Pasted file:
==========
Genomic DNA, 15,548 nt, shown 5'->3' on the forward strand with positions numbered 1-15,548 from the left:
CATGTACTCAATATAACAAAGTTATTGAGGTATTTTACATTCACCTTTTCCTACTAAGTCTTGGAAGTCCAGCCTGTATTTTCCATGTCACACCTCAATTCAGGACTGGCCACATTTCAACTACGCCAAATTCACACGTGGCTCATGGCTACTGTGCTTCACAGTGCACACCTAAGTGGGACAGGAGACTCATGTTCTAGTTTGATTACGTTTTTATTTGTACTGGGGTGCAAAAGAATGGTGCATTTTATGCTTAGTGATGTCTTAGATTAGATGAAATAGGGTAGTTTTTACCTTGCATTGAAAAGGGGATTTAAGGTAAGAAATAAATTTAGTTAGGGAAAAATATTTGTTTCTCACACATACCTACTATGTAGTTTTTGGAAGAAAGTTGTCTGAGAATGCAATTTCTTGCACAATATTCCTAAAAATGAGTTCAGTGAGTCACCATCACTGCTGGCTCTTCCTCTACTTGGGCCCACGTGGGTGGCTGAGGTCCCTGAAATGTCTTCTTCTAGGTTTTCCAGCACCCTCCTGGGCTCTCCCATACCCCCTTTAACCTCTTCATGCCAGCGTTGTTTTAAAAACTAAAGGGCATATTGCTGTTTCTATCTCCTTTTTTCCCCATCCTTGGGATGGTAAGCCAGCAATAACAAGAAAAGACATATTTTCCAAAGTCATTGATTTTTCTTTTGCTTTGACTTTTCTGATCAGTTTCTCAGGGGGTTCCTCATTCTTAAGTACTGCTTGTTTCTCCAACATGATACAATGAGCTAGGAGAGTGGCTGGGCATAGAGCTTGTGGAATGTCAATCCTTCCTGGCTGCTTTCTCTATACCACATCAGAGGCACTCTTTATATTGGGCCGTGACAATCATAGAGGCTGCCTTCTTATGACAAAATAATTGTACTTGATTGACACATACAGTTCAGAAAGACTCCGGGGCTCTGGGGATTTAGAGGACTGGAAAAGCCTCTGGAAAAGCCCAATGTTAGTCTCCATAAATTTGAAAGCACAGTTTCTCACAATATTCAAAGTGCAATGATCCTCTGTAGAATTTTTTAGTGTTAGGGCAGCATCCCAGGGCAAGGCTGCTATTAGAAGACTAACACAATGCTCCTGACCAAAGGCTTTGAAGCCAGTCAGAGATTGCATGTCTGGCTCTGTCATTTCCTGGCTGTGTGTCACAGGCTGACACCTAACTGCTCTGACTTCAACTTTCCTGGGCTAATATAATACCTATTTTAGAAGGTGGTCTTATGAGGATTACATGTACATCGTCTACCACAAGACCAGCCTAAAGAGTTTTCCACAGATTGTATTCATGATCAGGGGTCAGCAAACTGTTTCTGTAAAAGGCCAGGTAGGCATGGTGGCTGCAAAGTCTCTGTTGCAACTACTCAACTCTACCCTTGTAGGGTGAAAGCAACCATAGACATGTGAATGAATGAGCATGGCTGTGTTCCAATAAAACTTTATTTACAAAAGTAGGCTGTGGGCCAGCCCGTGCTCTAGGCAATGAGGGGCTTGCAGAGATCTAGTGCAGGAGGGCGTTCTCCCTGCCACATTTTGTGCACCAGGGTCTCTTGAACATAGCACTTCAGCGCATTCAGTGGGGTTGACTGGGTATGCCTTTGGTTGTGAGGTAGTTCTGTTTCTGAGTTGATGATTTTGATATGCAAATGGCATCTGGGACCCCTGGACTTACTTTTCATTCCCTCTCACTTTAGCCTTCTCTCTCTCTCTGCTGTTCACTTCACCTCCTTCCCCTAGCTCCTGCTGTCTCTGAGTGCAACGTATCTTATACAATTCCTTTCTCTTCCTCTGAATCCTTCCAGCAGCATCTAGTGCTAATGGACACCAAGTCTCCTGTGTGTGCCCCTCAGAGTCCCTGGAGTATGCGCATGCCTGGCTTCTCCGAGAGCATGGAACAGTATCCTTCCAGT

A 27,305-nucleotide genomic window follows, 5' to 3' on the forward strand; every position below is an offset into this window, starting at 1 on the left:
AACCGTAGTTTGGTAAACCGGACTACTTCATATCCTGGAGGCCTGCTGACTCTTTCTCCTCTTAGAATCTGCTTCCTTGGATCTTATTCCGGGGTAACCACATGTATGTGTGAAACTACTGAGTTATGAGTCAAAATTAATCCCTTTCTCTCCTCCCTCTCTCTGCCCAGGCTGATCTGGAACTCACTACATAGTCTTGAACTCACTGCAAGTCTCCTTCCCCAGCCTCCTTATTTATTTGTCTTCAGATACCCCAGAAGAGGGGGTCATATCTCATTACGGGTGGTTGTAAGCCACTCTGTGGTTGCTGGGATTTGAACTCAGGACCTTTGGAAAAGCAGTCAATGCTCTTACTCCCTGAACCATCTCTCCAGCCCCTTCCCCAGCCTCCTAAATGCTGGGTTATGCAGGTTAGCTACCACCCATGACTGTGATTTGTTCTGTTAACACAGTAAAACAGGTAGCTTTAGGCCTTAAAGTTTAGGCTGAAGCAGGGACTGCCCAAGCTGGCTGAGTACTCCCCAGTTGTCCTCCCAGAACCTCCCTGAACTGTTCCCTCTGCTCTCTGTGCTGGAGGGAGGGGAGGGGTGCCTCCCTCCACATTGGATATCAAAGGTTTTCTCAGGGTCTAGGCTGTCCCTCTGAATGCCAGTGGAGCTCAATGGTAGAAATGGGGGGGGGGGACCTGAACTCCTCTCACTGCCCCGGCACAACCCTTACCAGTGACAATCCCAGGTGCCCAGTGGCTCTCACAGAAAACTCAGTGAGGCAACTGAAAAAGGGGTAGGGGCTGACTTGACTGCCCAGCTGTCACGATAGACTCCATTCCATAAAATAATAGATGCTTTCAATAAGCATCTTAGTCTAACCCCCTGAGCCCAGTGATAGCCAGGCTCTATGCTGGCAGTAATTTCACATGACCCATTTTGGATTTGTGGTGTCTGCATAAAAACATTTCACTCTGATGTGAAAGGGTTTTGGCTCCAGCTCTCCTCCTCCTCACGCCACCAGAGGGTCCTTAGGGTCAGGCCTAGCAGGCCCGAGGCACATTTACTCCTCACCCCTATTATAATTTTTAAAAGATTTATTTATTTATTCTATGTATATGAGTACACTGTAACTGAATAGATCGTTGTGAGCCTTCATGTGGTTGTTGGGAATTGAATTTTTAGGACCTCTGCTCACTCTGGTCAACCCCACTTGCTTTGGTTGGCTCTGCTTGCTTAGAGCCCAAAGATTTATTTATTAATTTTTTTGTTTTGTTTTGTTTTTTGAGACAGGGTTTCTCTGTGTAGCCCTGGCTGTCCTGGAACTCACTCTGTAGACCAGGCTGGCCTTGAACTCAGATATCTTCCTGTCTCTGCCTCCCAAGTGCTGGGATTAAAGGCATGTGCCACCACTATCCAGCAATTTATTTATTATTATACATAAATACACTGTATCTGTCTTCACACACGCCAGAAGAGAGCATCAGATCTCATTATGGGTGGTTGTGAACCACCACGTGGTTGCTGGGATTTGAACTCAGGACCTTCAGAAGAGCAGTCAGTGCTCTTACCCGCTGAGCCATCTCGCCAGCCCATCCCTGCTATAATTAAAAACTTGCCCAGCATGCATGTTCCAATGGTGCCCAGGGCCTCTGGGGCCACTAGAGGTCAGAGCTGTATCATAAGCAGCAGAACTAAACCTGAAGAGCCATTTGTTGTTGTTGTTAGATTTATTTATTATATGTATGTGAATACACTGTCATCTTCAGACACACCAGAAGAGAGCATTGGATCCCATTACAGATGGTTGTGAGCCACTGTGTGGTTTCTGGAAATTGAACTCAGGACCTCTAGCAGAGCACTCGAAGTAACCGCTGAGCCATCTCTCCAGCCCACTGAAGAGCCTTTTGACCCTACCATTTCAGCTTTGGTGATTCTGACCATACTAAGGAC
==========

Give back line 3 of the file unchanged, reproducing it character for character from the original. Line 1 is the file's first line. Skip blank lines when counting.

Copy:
A 27,305-nucleotide genomic window follows, 5' to 3' on the forward strand; every position below is an offset into this window, starting at 1 on the left: